To describe your university laptop as an important piece of kit is one heck of an understatement. For the next three years it’ll be your notepad in lectures, your library buddy, your essay-writing companion, a means of communicating with friends and family back home, and perhaps most importantly, your television for binge-watching hours of Netflix when you’re supposed to be doing any one of the others things I’ve just mentioned.
It can be a difficult purchase to research, because every laptop manufacturer on the planet wants to convince you that their machine is perfect for university (and potentially recruit you to their eco-system for years to come). Having tested laptops for years, I can say with some certainty that there’s more weight behind some makers’ claims than others.
But before I get to that, it’s useful to consider what you’re looking for. Weight, I think, is important. Chances are your university laptop is going to be doing quite a bit of traveling back and forth between your home and your university, to the library, to your classes, maybe even on the odd field trip. You don’t want to be carrying an electronic brick around with you all day.
Then there’s price. Given that you’re going to be moving around with your laptop, it’s fair to say it’s more at risk of being lost or stolen than at other times during adult life. Plus, let’s be honest, with the best will in the world university is a messy time; it’s easy to knock over a bottle of Echo Falls and ruin your new piece of tech in one go. In short, you don’t want to pay a fortune.
And that’s fine, because, honestly, paying a fortune for a university laptop really isn’t necessary. Most of what you need to accomplish, like browsing the internet, word-processing, and watching TV, can be accomplished just as easily on a budget notebook or Chromebook device as a top-of-the-range laptop.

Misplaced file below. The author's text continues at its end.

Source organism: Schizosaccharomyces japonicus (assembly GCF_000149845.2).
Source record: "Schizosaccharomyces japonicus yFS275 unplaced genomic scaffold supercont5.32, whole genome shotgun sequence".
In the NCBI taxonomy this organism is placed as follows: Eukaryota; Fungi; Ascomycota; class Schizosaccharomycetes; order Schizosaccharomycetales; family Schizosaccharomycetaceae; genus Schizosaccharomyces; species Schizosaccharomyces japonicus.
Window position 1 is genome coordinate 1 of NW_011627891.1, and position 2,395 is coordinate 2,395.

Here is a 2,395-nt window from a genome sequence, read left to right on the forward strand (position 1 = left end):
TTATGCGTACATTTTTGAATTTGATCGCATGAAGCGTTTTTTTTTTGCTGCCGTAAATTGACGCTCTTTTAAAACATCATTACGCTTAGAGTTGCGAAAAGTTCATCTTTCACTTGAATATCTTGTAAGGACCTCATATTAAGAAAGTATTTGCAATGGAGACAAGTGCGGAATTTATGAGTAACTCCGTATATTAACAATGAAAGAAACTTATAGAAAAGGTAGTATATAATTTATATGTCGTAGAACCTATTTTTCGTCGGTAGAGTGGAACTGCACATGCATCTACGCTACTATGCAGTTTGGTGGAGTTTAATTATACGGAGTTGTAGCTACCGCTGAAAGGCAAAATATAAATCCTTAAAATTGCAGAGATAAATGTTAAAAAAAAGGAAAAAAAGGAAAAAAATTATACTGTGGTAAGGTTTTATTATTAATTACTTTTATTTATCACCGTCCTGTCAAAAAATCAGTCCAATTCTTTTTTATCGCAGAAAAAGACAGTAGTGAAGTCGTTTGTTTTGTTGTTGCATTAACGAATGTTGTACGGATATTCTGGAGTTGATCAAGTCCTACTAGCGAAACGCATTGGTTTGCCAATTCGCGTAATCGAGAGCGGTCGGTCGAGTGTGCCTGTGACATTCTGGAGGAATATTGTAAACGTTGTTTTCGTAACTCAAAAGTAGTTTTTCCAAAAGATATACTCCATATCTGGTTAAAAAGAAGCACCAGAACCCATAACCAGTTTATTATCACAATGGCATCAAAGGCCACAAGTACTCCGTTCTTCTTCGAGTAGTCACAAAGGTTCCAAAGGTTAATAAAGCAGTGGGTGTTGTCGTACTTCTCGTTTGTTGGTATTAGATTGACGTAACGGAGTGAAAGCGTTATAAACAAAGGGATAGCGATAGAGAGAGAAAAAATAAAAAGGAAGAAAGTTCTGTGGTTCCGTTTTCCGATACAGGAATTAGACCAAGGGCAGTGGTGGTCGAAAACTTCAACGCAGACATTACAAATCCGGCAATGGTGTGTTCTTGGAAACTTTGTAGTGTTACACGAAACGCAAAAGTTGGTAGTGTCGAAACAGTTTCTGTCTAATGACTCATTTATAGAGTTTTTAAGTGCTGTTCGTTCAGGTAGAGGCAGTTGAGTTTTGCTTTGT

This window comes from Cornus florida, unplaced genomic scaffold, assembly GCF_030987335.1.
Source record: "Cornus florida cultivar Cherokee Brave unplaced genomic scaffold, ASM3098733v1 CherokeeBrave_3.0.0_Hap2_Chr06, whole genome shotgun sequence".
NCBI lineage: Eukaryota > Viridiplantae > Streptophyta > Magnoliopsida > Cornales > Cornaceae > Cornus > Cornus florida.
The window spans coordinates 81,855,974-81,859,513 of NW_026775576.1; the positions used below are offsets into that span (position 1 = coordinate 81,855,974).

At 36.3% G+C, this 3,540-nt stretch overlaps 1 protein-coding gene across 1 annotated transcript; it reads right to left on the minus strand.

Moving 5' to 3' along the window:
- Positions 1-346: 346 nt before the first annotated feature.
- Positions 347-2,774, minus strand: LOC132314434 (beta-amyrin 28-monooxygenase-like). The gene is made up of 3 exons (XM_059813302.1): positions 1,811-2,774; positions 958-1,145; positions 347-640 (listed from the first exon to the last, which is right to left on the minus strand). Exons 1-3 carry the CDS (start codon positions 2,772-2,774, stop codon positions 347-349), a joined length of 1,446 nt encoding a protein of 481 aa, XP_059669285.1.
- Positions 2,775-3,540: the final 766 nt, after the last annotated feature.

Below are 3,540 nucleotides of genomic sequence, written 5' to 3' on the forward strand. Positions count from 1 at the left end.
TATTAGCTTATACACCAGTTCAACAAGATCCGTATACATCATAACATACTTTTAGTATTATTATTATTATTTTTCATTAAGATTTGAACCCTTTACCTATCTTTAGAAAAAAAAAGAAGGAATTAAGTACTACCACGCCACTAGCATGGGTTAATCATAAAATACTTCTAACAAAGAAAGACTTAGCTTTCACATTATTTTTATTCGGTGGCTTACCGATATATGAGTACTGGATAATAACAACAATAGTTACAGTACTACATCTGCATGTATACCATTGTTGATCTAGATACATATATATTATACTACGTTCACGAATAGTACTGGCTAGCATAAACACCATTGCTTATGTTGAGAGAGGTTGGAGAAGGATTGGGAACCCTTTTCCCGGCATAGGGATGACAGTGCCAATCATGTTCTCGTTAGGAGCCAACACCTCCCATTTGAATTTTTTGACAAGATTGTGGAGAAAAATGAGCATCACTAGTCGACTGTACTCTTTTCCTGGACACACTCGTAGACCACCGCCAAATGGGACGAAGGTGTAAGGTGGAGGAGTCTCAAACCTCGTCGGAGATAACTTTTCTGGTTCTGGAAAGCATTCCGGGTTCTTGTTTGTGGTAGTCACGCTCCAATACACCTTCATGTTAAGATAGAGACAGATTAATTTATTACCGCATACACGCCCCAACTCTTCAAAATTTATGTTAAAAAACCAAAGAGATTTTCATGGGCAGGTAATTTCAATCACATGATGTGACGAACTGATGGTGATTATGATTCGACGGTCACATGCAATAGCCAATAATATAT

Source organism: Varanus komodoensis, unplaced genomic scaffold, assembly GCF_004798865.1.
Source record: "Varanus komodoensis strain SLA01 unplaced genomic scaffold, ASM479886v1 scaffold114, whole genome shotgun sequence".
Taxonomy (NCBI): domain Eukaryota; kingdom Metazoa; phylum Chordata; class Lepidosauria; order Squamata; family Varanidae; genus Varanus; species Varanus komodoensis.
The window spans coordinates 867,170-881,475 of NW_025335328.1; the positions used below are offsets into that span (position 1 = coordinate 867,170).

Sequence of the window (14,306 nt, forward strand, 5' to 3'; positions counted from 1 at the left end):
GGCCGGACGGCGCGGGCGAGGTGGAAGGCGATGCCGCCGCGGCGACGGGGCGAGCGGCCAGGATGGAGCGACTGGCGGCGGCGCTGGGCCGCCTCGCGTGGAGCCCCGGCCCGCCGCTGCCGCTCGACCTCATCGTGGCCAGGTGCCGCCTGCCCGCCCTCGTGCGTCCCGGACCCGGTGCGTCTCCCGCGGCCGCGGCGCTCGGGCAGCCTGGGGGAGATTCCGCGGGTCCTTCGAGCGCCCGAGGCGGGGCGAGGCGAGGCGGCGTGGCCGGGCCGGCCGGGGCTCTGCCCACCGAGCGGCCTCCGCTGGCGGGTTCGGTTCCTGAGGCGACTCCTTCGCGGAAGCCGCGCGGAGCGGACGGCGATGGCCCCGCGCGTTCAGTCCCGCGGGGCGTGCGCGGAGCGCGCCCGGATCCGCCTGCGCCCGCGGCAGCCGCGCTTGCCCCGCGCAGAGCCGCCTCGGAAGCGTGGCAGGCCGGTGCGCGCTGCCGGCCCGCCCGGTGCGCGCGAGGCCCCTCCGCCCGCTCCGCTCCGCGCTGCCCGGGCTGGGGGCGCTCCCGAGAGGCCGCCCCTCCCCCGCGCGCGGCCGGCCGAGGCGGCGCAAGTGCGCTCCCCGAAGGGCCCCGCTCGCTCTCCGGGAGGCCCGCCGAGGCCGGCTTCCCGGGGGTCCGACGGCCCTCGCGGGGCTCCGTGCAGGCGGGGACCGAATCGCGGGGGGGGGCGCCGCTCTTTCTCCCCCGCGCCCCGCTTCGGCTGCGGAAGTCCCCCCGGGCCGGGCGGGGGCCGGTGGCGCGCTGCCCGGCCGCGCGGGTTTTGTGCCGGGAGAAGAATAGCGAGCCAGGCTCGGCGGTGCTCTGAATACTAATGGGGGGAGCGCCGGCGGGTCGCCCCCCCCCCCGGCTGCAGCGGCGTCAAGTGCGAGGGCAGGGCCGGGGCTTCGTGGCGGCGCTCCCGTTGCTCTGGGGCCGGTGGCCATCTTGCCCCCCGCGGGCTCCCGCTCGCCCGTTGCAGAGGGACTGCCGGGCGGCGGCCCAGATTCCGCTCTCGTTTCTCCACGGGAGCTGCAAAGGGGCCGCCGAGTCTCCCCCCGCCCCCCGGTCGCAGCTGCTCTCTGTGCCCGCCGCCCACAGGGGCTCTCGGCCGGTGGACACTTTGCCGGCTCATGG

Beyond that, it’s the little details you need to look for. Quick-charging will be important if you’ve got a 9am lecture and you’ve forgotten to plug it in overnight. A headphone jack is a must if you end up with a grouchy flatmate who demands silence at 8.30pm every night; and built-in Bluetooth or a decent set of speakers are must if you’re a party animal or even just fancy having friends clustered around your laptop for a movie night.
You might also consider a laptop with a webcam, especially if you’re going to be doing a lot of seminars online due to Covid. (Though an external webcam might be safer.)
Some things I wouldn’t worry too much about are things like processors or storage capacity. Unless you’re planning on doing a lot of gaming or something power-sucking like video-editing, you won’t need a top-of-the-line processor. By the same merit, now that Netflix and Spotify are how most of us consume media, there’s no need for a huge amount of laptop storage simply because you won’t be downloading the big video and music files which would take up a lot of space anymore.
I would also be wary of the brands promising a ‘creative tool’. Unless you’re on a media arts course or something else that will require you to do a lot of heavy-duty photo and video editing, the benefits to you won’t surmount the cost.
Finally, don’t buy a tablet with a keyboard. They might be fine for watching Netflix and a bit of note-taking, but they’re never as comfortable to type on for long periods. Your wrists will hate you when dissertation time comes around.
Anyway, with that rubric in place, I’ve picked out five of my top picks of the best laptops for students out there, starting with my top pick…
1. Honor Magicbook 14
Why we like it: Apple-esque, at a fraction on the price